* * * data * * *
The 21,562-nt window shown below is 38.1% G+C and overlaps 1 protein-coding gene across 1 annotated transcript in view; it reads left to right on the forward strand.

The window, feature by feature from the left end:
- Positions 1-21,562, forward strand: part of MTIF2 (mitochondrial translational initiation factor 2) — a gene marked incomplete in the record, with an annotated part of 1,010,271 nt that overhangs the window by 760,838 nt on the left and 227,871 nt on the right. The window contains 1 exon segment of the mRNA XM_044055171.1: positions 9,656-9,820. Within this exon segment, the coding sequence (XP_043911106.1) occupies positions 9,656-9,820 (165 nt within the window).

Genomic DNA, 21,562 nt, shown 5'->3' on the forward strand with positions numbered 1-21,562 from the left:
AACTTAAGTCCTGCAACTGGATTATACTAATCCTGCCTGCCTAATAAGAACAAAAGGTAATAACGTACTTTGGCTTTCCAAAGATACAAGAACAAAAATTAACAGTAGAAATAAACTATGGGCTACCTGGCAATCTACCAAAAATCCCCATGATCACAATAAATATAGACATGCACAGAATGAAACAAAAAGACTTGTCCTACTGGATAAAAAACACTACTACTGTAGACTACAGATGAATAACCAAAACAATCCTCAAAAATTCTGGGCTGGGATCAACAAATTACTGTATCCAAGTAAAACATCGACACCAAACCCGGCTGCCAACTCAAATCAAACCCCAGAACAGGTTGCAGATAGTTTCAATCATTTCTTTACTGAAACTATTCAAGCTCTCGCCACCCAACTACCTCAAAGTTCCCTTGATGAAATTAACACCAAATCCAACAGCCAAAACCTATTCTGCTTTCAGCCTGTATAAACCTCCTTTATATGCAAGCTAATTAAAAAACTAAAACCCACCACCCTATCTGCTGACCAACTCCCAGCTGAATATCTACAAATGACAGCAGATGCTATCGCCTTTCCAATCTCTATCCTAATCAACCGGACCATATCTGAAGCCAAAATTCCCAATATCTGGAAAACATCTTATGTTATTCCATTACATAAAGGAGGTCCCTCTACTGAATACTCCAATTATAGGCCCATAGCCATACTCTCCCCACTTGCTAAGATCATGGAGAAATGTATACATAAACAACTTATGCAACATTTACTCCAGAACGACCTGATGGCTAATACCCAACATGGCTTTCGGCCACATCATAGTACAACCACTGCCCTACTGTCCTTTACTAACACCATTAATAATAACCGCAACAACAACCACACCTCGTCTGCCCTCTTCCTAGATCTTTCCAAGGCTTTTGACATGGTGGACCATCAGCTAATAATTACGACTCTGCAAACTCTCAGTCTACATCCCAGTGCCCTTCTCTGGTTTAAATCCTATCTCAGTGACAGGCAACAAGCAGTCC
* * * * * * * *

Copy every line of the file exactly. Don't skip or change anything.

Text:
The 21,562-nt window shown below is 38.1% G+C and overlaps 1 protein-coding gene across 1 annotated transcript in view; it reads left to right on the forward strand.

The window, feature by feature from the left end:
- Positions 1-21,562, forward strand: part of MTIF2 (mitochondrial translational initiation factor 2) — a gene marked incomplete in the record, with an annotated part of 1,010,271 nt that overhangs the window by 760,838 nt on the left and 227,871 nt on the right. The window contains 1 exon segment of the mRNA XM_044055171.1: positions 9,656-9,820. Within this exon segment, the coding sequence (XP_043911106.1) occupies positions 9,656-9,820 (165 nt within the window).

Genomic DNA, 21,562 nt, shown 5'->3' on the forward strand with positions numbered 1-21,562 from the left:
AACTTAAGTCCTGCAACTGGATTATACTAATCCTGCCTGCCTAATAAGAACAAAAGGTAATAACGTACTTTGGCTTTCCAAAGATACAAGAACAAAAATTAACAGTAGAAATAAACTATGGGCTACCTGGCAATCTACCAAAAATCCCCATGATCACAATAAATATAGACATGCACAGAATGAAACAAAAAGACTTGTCCTACTGGATAAAAAACACTACTACTGTAGACTACAGATGAATAACCAAAACAATCCTCAAAAATTCTGGGCTGGGATCAACAAATTACTGTATCCAAGTAAAACATCGACACCAAACCCGGCTGCCAACTCAAATCAAACCCCAGAACAGGTTGCAGATAGTTTCAATCATTTCTTTACTGAAACTATTCAAGCTCTCGCCACCCAACTACCTCAAAGTTCCCTTGATGAAATTAACACCAAATCCAACAGCCAAAACCTATTCTGCTTTCAGCCTGTATAAACCTCCTTTATATGCAAGCTAATTAAAAAACTAAAACCCACCACCCTATCTGCTGACCAACTCCCAGCTGAATATCTACAAATGACAGCAGATGCTATCGCCTTTCCAATCTCTATCCTAATCAACCGGACCATATCTGAAGCCAAAATTCCCAATATCTGGAAAACATCTTATGTTATTCCATTACATAAAGGAGGTCCCTCTACTGAATACTCCAATTATAGGCCCATAGCCATACTCTCCCCACTTGCTAAGATCATGGAGAAATGTATACATAAACAACTTATGCAACATTTACTCCAGAACGACCTGATGGCTAATACCCAACATGGCTTTCGGCCACATCATAGTACAACCACTGCCCTACTGTCCTTTACTAACACCATTAATAATAACCGCAACAACAACCACACCTCGTCTGCCCTCTTCCTAGATCTTTCCAAGGCTTTTGACATGGTGGACCATCAGCTAATAATTACGACTCTGCAAACTCTCAGTCTACATCCCAGTGCCCTTCTCTGGTTTAAATCCTATCTCAGTGACAGGCAACAAGCAGTCC